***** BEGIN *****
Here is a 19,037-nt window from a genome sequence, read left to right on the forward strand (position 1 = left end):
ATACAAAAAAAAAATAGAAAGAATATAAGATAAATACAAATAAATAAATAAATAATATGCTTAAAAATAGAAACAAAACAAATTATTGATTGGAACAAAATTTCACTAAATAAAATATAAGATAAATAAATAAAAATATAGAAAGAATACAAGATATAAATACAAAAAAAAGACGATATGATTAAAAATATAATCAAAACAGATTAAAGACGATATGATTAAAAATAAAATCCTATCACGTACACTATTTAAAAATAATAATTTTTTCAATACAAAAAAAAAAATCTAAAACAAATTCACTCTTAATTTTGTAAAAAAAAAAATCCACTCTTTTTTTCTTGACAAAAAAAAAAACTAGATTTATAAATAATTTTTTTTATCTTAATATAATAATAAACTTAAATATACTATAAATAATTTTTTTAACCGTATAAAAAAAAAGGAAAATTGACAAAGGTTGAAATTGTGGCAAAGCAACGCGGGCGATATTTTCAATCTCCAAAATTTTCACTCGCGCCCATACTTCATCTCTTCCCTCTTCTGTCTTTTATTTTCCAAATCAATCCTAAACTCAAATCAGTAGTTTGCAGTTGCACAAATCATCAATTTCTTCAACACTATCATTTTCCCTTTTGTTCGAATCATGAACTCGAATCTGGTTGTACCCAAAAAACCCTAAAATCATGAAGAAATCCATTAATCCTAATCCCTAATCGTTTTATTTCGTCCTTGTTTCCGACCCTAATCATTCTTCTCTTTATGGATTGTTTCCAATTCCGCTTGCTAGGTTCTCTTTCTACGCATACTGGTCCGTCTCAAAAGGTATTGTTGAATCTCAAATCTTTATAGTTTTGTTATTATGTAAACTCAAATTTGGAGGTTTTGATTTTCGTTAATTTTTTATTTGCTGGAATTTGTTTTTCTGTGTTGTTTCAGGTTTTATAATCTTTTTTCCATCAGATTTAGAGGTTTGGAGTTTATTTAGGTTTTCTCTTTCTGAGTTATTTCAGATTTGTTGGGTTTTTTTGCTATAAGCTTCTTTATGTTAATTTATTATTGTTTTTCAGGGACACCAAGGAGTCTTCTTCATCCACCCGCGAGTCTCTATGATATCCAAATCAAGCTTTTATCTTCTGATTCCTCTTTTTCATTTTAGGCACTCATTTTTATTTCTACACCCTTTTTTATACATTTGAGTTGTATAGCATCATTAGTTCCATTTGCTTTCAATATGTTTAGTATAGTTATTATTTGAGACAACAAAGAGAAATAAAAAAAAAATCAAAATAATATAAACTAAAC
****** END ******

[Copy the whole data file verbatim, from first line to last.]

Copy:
Here is a 19,037-nt window from a genome sequence, read left to right on the forward strand (position 1 = left end):
ATACAAAAAAAAAATAGAAAGAATATAAGATAAATACAAATAAATAAATAAATAATATGCTTAAAAATAGAAACAAAACAAATTATTGATTGGAACAAAATTTCACTAAATAAAATATAAGATAAATAAATAAAAATATAGAAAGAATACAAGATATAAATACAAAAAAAAGACGATATGATTAAAAATATAATCAAAACAGATTAAAGACGATATGATTAAAAATAAAATCCTATCACGTACACTATTTAAAAATAATAATTTTTTCAATACAAAAAAAAAAATCTAAAACAAATTCACTCTTAATTTTGTAAAAAAAAAAATCCACTCTTTTTTTCTTGACAAAAAAAAAAACTAGATTTATAAATAATTTTTTTTATCTTAATATAATAATAAACTTAAATATACTATAAATAATTTTTTTAACCGTATAAAAAAAAAGGAAAATTGACAAAGGTTGAAATTGTGGCAAAGCAACGCGGGCGATATTTTCAATCTCCAAAATTTTCACTCGCGCCCATACTTCATCTCTTCCCTCTTCTGTCTTTTATTTTCCAAATCAATCCTAAACTCAAATCAGTAGTTTGCAGTTGCACAAATCATCAATTTCTTCAACACTATCATTTTCCCTTTTGTTCGAATCATGAACTCGAATCTGGTTGTACCCAAAAAACCCTAAAATCATGAAGAAATCCATTAATCCTAATCCCTAATCGTTTTATTTCGTCCTTGTTTCCGACCCTAATCATTCTTCTCTTTATGGATTGTTTCCAATTCCGCTTGCTAGGTTCTCTTTCTACGCATACTGGTCCGTCTCAAAAGGTATTGTTGAATCTCAAATCTTTATAGTTTTGTTATTATGTAAACTCAAATTTGGAGGTTTTGATTTTCGTTAATTTTTTATTTGCTGGAATTTGTTTTTCTGTGTTGTTTCAGGTTTTATAATCTTTTTTCCATCAGATTTAGAGGTTTGGAGTTTATTTAGGTTTTCTCTTTCTGAGTTATTTCAGATTTGTTGGGTTTTTTTGCTATAAGCTTCTTTATGTTAATTTATTATTGTTTTTCAGGGACACCAAGGAGTCTTCTTCATCCACCCGCGAGTCTCTATGATATCCAAATCAAGCTTTTATCTTCTGATTCCTCTTTTTCATTTTAGGCACTCATTTTTATTTCTACACCCTTTTTTATACATTTGAGTTGTATAGCATCATTAGTTCCATTTGCTTTCAATATGTTTAGTATAGTTATTATTTGAGACAACAAAGAGAAATAAAAAAAAAATCAAAATAATATAAACTAAAC